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Crime & Justice

Report Questions NC Jail Program To Stop Crowded Prisons

A program created by North Carolina legislators to prevent overcrowding in state prisons has paid county jail operators millions of dollars to house certain offenders even as those facilities exceed capacity, according to a report released Monday.

Disability Rights North Carolina, the report’s author, said 50 counties received $4.2 million combined to house and transport people sentenced for misdemeanors during months between 2018 and 2020 when their jails were above 100% capacity.

Fourteen people died in 2018 and 2019 in overcrowded jails that were participating in what’s known as the Statewide Misdemeanant Confinement Program, the report said.

“The conditions we found are extremely dangerous for all people in these overcrowded jails, staff and those housed in them, and we are especially concerned for the safety and well-being of people with disabilities in these jails,” group attorney Luke Woollard said in a news release.

Jails have long have held people convicted of misdemeanors serving 90 days or less. State lawmakers passed a 2011 law that allowed jails, which are run by local sheriffs, to hold people sentenced to between 91 to 180 days for misdemeanors, The News & Observer of Raleigh reported. Jails received $40 per inmate per day. Sheriffs can opt out of the program.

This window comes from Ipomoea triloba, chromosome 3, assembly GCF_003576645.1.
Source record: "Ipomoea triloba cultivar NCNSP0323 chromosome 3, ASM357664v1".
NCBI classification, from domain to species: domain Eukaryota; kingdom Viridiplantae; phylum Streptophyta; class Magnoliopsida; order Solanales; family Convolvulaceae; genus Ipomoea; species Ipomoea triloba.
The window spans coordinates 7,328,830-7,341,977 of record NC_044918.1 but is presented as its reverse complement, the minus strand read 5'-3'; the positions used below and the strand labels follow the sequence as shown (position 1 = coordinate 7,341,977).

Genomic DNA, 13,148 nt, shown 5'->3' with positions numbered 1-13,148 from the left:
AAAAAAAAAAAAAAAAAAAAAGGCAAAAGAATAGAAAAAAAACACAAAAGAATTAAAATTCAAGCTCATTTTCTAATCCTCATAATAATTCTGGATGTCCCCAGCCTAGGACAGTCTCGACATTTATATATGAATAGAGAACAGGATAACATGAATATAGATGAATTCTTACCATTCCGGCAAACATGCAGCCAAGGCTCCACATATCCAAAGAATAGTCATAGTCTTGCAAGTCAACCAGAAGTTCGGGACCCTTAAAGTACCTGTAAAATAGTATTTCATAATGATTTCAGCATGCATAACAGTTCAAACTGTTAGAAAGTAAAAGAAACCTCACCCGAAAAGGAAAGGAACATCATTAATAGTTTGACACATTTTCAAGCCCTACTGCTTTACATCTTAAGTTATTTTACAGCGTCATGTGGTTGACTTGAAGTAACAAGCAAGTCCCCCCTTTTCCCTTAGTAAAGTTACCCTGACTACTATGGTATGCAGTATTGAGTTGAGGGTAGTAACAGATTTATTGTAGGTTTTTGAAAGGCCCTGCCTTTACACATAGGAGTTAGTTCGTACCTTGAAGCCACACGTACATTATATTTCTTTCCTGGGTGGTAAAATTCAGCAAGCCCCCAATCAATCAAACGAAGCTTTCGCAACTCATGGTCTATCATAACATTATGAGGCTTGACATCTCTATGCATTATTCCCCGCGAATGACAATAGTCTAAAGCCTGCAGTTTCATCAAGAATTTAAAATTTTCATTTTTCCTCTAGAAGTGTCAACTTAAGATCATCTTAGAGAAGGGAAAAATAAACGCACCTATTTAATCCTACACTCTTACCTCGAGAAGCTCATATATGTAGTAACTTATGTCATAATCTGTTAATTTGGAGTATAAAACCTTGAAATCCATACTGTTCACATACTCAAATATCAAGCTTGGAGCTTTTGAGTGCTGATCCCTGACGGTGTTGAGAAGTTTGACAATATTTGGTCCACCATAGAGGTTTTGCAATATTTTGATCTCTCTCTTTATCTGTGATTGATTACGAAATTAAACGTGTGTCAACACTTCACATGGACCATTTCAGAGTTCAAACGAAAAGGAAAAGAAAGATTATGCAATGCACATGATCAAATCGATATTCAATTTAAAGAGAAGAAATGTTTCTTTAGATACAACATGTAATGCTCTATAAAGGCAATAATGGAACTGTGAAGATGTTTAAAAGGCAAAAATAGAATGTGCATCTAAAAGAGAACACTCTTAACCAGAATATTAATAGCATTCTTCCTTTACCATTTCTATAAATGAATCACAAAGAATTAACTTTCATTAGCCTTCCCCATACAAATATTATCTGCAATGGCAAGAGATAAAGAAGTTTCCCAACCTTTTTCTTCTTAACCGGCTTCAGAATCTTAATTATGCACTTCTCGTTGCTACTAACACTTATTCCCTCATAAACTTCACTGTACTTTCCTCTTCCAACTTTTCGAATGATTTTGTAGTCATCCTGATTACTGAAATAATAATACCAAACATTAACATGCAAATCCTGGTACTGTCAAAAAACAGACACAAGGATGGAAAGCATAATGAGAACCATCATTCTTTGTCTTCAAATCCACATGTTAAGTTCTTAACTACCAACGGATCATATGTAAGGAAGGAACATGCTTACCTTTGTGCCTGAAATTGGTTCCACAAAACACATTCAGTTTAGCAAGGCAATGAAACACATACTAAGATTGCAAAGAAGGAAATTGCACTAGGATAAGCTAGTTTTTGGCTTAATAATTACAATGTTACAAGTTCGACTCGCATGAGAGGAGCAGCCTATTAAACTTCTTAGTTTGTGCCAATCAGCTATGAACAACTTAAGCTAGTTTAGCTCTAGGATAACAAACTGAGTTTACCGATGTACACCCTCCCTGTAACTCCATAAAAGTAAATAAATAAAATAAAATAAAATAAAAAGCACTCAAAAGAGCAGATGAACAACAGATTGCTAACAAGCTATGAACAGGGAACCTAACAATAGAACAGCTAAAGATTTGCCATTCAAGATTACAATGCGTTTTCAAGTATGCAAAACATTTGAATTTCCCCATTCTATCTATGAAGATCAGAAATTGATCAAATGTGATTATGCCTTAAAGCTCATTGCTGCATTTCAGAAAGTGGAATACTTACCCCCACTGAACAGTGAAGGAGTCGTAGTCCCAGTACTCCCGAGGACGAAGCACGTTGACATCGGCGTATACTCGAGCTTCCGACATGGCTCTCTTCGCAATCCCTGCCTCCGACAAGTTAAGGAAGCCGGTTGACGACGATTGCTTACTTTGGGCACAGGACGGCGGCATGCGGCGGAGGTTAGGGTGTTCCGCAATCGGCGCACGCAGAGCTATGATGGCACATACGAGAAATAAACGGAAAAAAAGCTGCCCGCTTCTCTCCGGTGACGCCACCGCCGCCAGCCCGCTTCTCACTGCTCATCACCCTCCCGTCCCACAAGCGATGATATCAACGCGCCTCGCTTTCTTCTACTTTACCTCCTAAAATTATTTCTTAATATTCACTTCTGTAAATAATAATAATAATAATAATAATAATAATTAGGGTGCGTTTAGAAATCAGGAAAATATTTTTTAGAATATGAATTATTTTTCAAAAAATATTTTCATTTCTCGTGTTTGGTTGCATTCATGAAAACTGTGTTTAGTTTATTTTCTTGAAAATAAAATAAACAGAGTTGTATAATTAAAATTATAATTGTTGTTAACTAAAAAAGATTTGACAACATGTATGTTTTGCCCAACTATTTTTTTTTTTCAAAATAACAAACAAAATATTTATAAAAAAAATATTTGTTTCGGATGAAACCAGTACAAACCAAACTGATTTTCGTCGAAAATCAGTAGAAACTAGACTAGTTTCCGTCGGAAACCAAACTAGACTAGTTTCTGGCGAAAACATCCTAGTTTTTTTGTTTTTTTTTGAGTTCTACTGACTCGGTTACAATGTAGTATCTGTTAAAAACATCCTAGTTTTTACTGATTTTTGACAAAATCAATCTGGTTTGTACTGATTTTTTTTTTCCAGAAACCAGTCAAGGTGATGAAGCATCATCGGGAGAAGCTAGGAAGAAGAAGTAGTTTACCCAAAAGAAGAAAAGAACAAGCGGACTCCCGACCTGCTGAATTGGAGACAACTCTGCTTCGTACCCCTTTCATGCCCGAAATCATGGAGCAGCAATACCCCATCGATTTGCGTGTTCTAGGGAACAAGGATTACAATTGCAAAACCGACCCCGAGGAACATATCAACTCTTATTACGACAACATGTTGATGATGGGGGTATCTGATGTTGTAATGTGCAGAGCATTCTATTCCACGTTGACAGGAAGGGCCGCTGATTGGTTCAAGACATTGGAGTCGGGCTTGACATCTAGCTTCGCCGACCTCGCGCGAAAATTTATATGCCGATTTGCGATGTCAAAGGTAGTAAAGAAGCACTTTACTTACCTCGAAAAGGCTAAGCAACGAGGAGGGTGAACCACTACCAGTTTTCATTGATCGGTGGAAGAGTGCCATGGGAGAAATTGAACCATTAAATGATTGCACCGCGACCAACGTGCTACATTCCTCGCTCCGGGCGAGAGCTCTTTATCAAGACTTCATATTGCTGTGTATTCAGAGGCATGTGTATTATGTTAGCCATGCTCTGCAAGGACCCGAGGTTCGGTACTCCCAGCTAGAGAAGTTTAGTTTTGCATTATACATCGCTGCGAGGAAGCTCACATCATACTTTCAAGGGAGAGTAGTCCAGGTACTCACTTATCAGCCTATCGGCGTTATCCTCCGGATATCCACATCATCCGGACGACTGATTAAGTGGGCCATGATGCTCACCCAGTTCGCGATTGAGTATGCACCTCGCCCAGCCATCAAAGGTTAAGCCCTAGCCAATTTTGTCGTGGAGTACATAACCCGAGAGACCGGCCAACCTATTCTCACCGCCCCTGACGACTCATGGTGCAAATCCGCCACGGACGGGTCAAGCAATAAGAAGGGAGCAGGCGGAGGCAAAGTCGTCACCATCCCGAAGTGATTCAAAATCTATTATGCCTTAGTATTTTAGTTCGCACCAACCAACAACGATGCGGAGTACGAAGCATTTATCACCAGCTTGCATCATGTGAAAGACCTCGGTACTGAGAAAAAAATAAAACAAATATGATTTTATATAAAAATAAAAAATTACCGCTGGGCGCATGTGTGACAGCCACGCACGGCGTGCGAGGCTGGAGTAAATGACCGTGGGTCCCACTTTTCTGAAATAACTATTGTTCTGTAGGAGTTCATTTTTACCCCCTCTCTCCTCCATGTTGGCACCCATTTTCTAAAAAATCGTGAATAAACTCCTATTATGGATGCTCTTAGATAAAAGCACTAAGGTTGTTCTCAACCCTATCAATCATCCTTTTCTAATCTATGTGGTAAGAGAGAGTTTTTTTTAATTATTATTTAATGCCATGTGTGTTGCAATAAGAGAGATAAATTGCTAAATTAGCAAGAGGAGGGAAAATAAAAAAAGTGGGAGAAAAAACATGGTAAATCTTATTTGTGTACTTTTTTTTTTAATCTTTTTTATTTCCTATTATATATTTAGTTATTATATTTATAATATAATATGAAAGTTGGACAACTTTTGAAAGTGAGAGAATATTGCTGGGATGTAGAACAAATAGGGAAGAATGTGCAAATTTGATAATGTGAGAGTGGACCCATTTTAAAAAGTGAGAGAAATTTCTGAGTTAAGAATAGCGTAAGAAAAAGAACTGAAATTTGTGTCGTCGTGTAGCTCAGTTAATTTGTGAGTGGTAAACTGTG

The program, which is managed by the North Carolina Sheriffs’ Association, was later expanded to include all people convicted of misdemeanors incarcerated more than 90 days. The association was paid $1 million in reimbursements during the 2019-20 fiscal year to administer the program.

Eddie Caldwell, the association’s executive vice president, told The News & Observer he couldn’t comment on the report because he had yet to receive a copy Monday.

Woollard and Susan Pollitt, another Disability Rights NC attorney, said lawmakers should change the law so that jails can’t take these misdemeanor offenders when they reach 80% capacity. Lawmakers also should improve regulations so jails correct safety problems and supervision issues more quickly, the lawyers said.

“This is a fixable problem,” Woollard said.

State regulators did change jail inspection rules in 2020 to require jails to move people out when their capacities are exceeded.

Disability Rights NC is the federally designated legal advocacy agency for the state. It keeps close tabs on jails because they have higher numbers of inmates often have physical or mental health issues.

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